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New Austin Police Chief Won’t Reconsider Demanding Immigration Status During Traffic Stops

Austin has a new police chief. He won’t be changing the department’s practice of not questioning the immigration status of people apprehended at traffic stops.

Austin interim police chief Brian Manley spoke to the KXAN TV station. He said questioning the legal status of people who are stopped has never been police department policy.

Manley took over the department in late 2016 from Art Acevedo. He pledged to continue his predecessor’s approach to not questioning the immigration status of people who are stopped.

Traffic stops are not the place to question immigrant status says police chief

Austin police won’t ask immigrant status during traffic stops

Not focusing on immigration status when someone is arrested for a crime is a policy that’s commonly associated with sanctuary cities, a target of the new Trump administration.

Manley said in the interview the police department has no reason to ask someone who is arrested about their immigration status. He said:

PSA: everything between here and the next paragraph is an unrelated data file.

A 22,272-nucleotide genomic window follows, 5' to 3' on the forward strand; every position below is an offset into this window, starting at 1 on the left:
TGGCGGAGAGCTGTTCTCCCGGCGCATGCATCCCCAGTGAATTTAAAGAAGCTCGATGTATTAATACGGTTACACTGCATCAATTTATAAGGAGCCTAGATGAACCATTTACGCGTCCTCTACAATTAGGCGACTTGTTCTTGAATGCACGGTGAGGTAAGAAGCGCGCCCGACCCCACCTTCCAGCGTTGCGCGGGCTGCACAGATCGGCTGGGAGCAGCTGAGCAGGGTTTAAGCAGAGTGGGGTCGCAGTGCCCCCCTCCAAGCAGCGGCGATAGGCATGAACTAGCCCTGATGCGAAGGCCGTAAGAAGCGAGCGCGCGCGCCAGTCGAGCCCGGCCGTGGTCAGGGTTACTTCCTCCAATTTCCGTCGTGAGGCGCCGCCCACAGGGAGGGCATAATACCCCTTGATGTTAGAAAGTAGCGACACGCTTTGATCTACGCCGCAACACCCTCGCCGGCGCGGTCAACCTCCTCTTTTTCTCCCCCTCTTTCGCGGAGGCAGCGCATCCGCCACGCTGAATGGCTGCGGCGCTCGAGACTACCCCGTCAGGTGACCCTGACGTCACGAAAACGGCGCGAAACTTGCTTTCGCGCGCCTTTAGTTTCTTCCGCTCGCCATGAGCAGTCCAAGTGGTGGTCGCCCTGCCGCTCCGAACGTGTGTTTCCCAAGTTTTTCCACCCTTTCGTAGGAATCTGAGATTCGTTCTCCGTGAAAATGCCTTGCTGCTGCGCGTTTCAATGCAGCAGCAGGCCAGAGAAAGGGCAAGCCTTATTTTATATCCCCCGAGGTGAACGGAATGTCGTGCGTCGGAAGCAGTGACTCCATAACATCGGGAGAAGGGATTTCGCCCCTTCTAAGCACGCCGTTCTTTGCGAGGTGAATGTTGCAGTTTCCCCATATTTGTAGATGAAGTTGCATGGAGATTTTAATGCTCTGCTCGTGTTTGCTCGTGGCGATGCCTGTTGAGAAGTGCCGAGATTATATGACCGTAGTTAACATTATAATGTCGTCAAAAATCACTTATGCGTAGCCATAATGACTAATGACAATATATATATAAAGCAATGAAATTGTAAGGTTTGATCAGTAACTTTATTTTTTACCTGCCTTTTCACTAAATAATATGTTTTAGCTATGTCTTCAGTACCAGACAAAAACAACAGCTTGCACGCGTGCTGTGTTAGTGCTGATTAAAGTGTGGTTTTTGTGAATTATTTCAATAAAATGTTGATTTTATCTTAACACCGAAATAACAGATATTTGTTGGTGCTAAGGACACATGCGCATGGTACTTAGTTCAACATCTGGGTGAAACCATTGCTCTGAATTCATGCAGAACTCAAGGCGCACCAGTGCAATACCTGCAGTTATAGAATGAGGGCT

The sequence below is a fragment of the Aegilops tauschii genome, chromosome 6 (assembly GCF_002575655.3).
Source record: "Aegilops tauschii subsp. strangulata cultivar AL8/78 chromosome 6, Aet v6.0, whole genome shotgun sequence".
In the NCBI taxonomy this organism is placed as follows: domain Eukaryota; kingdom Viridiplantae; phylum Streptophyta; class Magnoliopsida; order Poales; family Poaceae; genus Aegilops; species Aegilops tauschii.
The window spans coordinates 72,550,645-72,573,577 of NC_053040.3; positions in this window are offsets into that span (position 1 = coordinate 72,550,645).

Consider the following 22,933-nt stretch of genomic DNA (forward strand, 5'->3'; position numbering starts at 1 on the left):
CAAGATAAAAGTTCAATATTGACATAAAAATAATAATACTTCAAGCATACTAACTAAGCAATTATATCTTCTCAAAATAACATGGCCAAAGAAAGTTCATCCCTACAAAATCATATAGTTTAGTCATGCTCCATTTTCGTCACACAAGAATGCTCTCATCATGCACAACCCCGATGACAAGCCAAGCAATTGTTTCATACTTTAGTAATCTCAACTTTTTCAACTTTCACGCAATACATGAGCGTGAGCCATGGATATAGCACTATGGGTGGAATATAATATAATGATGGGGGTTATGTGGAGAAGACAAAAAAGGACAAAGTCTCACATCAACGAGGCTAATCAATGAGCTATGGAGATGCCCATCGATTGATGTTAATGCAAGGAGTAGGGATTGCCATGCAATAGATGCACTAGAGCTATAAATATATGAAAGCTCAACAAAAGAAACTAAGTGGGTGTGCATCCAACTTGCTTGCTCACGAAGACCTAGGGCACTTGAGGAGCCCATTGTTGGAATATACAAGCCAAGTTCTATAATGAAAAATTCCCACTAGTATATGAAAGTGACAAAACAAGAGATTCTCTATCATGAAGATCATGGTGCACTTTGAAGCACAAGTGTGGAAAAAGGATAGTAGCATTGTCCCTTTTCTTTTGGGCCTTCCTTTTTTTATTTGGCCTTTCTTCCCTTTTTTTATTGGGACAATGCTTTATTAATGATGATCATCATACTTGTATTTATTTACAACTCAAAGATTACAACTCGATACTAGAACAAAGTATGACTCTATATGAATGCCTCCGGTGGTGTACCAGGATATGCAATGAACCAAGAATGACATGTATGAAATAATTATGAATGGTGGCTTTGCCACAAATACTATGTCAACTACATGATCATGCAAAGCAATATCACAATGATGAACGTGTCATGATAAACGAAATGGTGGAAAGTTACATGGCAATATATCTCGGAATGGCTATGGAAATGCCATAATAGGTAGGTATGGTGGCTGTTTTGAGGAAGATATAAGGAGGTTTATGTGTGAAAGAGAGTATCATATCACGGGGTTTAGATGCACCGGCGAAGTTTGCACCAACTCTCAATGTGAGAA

“We’re not going to get involved in their status as far as why they are in the country, how they are in the country whether they’re here illegally.”

Traffic Stops in Austin Will Focus on Criminal Conduct

The chief said the focus of his department will be on any criminal conduct that may have been committed and the need to keep local people safe from crime. The interviewer asked what the department would do if a lawmaker demand police ask suspects about their immigration status.

It’s a pertinent question with a bill intended to eliminate sanctuary cities set to be debated in the state legislature.

Manley said if a bill was passed the police department would need to look at how it could change its policies. He pointed to a longstanding tradition in Austin to focus on the criminal offense rather than the immigrant status of a suspect.

In Travis County, the new sheriff Sally Hernandez has taken a pro-immigrant stance. She has pledged not to honor detainer request made by agents from U.S. Immigration and Customs Enforcement (ICE).

Detainer requests are often made without a warrant. ICE agents ask local jails to hold people suspected of being undocumented immigrants.

Over the next few months, we are likely to see major immigration reforms aimed at increasing deportations. Immigrants with criminal records will be in the front line.

Our Austin family immigration attorneys are well aware of the dangers of broad brush classifications. We know at first hand the importance of keeping families together.

If you need help with an immigration matter, please call us at (512) 474-4445.

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